Last week, I went to Stockholm for the Design Week. In between a gigantic amount of furnitures and lightings, I had the pleasure to meet some young designers working at the intersection of design, technology and fashion. Martin Bengtson and his “Coffee with Strangers”, Caroline Dalili with her Dalili Design brand and Malin Bobeck a beautiful Tech Fabrics designer.
Coffee with Strangers
Martin Bengtson created “Coffee with Strangers“ as a subject for human interaction, part of his Survival project at Gothenburg University. “Communication” later became the tool for curiosity to aid interaction between user and furniture. Furniture usually communicate through form, tactility, colors and signs. He wanted a new challenge in this project and after discussions and research, he found an adversary in using technology – enabling another type of communication in between the furniture and its user.
The LEDs lights are connected to a sensor made from aluminium foil. The sensor and LEDs are connected to a small micro-controller called Arduino (basically a simple, small computer). There are literally tons of DIY-projects using Arduino as the platform for controlling small robots. Martin wrote a lot of code for the micro-controller enabling it to react towards the user. The table reacts towards the voltage within our bodies, the aluminium foil works as a capacitive sensor, much like an iPhone with a touch screen reacts towards your body. Only a bit more analog perhaps. The trick when using wood is of course getting the light to “shine-through” without compromising the structural integrity of the tabletop, and getting the sensor to work without being seen.
When I discussed with Martin around his creation, one of my first question was how this can be used in fashion? Well, Martin told me Arduino is a platform to which you can connect many different ad-ons to; lights, microphones, speakers, different proximity sensors and such.
“I guess it’s a question of imagination and power (battery). I did a course with Paulina Nilsson, who created “Textil och ljud“, a sweatshirt featuring keys (like on a piano, ivories) on the left arm. When she pushed the different keys we could hear different tones, like on a real piano.” Martin said. “The possibilities are endless, the difficulty will regard power supply”.
Fashion is a big source of inspiration and with everything that is happening in the fashion world, Caroline Dalili wanted to bring some of that to interior design. Much like we are seeing big designer names doing in the fashion industry, she wanted to make her designs more exciting by bringing in color and contrast both in form, materials and technology. Making everyday objects into design pieces with unexpected functionality as well as beautiful design. Like in her series Holmes, where the hatstand doubles as a adjustable lamp to bring light into our small and cramped hallways.
“Whatever my inspiration, I always design with the end user in mind. Form and function are equally important for the overall experience and I believe we have achieved that in the collection we showed at the Stockholm Furniture Fair this year.” she told me.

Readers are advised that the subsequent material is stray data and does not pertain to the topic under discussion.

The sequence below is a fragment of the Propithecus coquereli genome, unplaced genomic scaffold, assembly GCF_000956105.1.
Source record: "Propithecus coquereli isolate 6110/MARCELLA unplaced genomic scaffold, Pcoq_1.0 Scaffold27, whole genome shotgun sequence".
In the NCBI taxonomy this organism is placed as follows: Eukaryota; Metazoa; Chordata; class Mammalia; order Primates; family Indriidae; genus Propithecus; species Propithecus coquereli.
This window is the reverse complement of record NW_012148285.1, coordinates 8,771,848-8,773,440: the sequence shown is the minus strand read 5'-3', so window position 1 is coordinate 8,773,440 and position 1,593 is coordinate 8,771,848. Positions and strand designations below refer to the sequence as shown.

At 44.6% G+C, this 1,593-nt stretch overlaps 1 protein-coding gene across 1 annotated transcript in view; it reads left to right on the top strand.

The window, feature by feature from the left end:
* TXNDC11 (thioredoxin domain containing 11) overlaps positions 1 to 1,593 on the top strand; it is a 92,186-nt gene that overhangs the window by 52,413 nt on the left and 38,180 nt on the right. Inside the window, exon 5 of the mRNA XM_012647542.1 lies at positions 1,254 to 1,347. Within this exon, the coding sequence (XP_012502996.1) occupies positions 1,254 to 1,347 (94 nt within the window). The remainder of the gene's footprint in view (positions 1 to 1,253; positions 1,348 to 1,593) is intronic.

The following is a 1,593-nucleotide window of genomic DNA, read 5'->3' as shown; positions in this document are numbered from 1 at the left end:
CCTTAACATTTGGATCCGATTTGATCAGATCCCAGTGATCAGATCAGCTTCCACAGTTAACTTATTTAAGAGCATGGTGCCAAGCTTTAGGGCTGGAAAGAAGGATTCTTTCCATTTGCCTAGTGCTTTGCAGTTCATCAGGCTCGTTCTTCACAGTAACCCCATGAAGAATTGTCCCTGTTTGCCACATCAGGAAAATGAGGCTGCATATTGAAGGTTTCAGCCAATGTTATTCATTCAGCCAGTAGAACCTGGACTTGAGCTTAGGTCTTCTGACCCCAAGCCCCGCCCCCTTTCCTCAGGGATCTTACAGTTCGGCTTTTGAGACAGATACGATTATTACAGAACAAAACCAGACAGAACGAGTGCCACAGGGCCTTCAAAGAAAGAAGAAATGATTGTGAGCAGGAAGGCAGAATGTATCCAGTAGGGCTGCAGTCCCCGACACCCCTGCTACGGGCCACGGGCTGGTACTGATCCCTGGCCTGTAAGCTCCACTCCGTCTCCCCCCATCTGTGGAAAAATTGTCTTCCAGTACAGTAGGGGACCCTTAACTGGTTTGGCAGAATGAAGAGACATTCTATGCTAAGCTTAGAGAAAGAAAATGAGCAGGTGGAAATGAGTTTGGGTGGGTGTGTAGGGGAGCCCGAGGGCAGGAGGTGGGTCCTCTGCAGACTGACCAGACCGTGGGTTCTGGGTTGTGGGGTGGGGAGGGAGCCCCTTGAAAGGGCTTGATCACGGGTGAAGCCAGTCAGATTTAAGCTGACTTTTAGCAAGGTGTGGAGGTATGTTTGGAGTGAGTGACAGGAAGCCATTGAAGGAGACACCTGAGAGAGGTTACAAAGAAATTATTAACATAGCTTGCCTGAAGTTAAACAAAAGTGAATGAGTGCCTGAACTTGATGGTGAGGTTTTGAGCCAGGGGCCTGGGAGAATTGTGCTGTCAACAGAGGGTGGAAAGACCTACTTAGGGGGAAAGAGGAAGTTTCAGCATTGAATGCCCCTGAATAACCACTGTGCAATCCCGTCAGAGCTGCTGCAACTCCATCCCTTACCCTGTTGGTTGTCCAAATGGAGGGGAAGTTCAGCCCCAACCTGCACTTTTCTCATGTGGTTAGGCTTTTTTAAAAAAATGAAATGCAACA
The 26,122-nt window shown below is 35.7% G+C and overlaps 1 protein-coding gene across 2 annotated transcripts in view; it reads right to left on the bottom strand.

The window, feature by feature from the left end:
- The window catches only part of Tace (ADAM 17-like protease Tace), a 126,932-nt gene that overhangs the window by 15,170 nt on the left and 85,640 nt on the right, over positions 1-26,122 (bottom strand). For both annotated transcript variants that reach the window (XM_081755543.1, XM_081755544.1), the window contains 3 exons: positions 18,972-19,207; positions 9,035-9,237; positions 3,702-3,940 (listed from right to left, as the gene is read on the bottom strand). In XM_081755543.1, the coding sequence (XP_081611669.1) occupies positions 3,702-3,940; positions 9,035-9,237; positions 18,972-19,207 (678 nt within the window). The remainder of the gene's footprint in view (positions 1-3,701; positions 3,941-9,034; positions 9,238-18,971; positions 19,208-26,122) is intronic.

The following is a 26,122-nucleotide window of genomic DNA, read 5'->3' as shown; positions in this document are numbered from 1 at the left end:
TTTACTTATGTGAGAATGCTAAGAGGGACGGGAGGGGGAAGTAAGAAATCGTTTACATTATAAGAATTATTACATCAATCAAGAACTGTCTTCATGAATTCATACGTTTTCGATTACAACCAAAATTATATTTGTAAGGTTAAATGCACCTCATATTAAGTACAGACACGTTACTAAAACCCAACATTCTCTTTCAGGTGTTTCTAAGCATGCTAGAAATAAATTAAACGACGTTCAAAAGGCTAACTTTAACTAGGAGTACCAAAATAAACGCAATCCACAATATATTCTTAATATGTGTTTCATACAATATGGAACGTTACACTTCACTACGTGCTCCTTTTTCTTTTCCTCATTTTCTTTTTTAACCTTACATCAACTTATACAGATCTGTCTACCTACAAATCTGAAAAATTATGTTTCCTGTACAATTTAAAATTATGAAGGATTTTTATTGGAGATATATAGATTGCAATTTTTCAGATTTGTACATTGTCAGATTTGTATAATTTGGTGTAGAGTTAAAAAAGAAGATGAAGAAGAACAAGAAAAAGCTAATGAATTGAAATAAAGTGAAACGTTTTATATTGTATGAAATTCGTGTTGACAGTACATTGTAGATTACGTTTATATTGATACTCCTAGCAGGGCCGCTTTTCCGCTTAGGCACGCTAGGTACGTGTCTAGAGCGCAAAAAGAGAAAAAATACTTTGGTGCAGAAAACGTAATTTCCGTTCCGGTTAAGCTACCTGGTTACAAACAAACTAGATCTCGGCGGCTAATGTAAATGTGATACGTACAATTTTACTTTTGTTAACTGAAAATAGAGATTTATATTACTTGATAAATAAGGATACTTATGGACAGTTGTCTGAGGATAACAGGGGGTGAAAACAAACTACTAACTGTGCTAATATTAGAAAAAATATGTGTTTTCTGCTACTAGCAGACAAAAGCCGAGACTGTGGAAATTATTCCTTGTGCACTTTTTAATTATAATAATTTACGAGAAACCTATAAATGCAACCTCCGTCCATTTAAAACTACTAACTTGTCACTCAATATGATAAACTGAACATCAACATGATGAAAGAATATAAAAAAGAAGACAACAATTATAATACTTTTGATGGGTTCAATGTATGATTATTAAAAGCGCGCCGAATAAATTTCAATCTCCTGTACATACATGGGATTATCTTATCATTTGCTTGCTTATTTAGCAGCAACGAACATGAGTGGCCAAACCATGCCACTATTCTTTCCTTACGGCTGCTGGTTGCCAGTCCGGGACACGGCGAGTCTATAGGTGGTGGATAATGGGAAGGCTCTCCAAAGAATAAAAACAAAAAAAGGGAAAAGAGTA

Malin Bobek’s Lightening fabrics
Malin Bobeck started out studying industrial design but sewing her own clothes in her spare time, so she finally decided to go in that direction instead. Her family has a long tradition of people who have worked with textile crafts in different ways, so it was never far fetched that she would be working with textiles. She studied pattern making, textile history and crafts. Enjoying the whole process from sketch to finished product and she loves being a designer and being actually involved all the way through.
Binary Surface is a three dimensional fabric with two layers. By combining fiber optics and more traditional textile materials in a double weave, Malin created a voluminous fabric that is double-sided. The light is partially hidden in the pattern and sieved through the textile. It is designed to hang in the middle of a room without having a clear wrong or right side, as a hanging room divider. The light sources are integrated into a hem along one side of the fabric. The textiles are manufactured on demand and color scheme can be adapted for the purpose. They can also be ordered with colored light sources or programmable RGB LEDs which makes it easy to change the color of the light.
The starting point for Liquid Light project was to investigate weaving in relation to materials, texture and light. Gathering inspiration from the interaction between water and light and the phenomena that can occur when light hits a drop of water, Malin created a series of experimental textiles featuring Droplet and Flow. Droplet is a jacquard fabric with fiber optics in combination with shrinking yarn; Pemotex. It makes the fabric shrink when heated and that gives the fabric volume. Flow is a transparent fabric woven on a shaft loom. Optical fibers run along the fabric and form irregular points of light . By programming the light with an Arduino, the fiber optics sifts in different shades of blue and it creates the illusion of a movement in the fabric.